GETTING WORK EXPERIENCE

Why should international students get work experience in the UK?

For many international students, getting UK work experience is important. It is likely to be valued by employers when you return home, and to give you a chance to develop skills to help you get the job you want. Working in the UK should help improve your English, understand how UK businesses work, and build personal networks that can be very valuable to your future career.

A small percentage of highly talented international students will be successful in getting sponsored to work in the UK after their course ends. These include students who you have already worked for the employer during their course – and shown that they are important enough for the employer to sponsor them. In other words, you can increase your chance of getting sponsored to work in the UK if you are able to get work experience with the employer before your course ends.

When can international students get work experience in UK?

Here is a summary of the different points at which you can work in the UK. It is essential for you to check your own rights to work in the UK, as shown in your passport and by talking to an international student adviser in your own university. In general, international students can work for up to 20 hours a week during term-time in a combination of paid or unpaid roles, and for unlimited hours during their vacations (postgraduate students may have some exemptions to this). For information on international student rights in the UK see https://www.ukcisa.org.uk/Information–Advice/Working/Can-you-work

Working during your course

This might mean:

  • Doing a part-time job while studying. Your main reason for doing this may be to earn some extra money, but also to find opportunities to use and develop your skills as an international student. Look out for translation and marketing roles in your university, or local organisations promoting services to international students.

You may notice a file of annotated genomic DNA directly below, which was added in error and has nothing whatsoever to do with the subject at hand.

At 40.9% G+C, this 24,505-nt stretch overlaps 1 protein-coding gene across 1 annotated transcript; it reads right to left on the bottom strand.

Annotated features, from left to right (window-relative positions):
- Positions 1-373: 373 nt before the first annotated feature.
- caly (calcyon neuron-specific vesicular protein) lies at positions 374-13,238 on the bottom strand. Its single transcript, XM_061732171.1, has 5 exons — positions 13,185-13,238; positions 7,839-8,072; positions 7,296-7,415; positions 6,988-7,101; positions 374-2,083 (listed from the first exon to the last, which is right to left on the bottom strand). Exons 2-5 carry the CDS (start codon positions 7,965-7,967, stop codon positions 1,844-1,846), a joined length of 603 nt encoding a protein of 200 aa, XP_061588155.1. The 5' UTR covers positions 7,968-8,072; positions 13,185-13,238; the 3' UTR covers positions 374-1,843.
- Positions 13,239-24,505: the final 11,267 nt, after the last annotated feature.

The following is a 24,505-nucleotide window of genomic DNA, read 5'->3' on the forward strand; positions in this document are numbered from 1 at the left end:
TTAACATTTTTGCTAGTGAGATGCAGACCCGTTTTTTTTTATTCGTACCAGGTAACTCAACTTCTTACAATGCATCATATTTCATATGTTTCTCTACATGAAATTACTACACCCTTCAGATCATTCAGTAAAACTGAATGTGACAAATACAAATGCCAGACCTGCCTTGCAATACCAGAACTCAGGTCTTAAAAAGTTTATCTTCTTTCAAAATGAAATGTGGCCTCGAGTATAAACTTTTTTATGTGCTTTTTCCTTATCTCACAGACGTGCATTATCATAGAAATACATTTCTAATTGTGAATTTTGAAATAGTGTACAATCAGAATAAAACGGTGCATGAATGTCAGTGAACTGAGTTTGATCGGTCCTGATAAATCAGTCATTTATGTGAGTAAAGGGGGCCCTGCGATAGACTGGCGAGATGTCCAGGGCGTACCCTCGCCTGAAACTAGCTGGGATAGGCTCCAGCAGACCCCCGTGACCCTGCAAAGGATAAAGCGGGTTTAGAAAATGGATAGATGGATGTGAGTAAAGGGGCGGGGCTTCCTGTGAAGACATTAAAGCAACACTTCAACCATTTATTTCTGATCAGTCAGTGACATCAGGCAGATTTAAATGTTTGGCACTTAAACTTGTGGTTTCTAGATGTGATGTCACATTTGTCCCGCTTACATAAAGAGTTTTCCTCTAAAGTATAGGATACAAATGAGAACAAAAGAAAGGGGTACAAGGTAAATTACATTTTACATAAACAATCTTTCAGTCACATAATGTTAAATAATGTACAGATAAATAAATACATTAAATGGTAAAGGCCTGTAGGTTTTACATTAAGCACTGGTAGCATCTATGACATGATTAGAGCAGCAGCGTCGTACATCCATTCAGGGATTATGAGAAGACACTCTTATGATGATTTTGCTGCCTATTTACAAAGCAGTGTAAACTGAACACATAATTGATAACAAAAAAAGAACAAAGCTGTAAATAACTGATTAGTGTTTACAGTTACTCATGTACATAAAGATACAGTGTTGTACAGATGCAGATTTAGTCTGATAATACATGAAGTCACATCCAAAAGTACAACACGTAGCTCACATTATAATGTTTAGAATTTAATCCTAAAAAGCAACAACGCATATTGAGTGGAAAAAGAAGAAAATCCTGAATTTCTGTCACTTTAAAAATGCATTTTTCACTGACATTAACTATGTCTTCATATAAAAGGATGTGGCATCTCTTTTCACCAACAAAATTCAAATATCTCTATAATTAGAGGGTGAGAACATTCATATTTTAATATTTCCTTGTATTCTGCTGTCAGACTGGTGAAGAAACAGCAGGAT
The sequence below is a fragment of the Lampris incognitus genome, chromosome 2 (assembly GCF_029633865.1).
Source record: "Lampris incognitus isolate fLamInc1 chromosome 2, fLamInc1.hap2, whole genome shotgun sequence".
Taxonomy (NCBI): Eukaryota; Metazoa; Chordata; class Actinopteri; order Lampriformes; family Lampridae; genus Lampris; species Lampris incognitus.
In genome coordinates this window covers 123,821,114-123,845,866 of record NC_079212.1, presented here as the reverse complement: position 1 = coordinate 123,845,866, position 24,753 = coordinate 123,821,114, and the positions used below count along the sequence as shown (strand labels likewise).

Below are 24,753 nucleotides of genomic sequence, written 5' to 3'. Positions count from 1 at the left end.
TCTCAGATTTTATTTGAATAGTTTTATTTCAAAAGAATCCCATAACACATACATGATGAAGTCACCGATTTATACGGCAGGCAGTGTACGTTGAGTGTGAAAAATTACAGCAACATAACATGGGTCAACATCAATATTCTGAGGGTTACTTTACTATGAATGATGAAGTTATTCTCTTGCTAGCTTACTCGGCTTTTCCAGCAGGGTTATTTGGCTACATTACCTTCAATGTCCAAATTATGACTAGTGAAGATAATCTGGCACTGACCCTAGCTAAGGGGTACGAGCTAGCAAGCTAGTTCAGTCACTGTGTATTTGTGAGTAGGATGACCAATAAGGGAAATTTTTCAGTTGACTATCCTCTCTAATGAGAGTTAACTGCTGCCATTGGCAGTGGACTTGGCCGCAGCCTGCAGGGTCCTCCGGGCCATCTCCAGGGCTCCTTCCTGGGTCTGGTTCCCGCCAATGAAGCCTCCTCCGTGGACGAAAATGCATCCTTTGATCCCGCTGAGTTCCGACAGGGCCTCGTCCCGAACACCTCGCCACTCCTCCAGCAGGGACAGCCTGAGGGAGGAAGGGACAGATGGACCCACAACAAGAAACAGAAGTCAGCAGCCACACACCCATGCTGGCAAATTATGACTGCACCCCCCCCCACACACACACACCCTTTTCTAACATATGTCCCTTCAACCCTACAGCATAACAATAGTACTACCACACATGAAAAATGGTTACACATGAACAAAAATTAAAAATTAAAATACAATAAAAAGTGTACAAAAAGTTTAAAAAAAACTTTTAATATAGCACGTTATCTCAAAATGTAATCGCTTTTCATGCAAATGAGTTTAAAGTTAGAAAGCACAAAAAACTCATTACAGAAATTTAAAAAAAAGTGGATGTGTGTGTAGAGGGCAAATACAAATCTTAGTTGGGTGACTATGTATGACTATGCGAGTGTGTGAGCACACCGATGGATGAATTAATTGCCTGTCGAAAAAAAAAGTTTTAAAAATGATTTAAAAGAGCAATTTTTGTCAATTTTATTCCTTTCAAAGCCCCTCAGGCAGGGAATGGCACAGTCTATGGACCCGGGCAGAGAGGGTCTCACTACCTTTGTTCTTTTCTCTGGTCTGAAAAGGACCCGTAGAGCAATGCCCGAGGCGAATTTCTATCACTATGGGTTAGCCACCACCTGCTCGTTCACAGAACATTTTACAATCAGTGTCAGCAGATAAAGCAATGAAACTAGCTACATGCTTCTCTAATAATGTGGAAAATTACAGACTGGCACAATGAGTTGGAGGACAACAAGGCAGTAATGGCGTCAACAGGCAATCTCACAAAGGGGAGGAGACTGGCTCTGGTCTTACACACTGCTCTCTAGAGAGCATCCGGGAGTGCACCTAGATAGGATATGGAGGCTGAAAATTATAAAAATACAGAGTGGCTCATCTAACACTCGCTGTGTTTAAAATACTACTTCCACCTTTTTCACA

• Completing a placement or internship as part of your course. For undergraduate students this might mean a 12 month industrial placement in Year 3 of a sandwich degree. For Masters students it might mean completing a placement or internship in Term 3, as part of your course. Your careers adviser should be able to help you find and apply for these opportunities, by introducing you to important vacancy sources and potential contacts. If your placement has been signed off by your university as part of your course, there should be no limit on the hours you can work under this route. It is essential to check with your university international student adviser to avoid any risk of breaking the terms of your student visa.

 

  • Doing voluntary work while studying. This might mean volunteering for a local charity or doing a short voluntary placement in a business, including start-up companies. Some universities will not advertise unpaid roles, and all students should negotiate payment for work after volunteering in a role for 140 hours. International students should also be aware that the combination of all types of work (including voluntary and part-time work) should not exceed the 20 hour rule unless it is placement carried out as part of your course.

After your course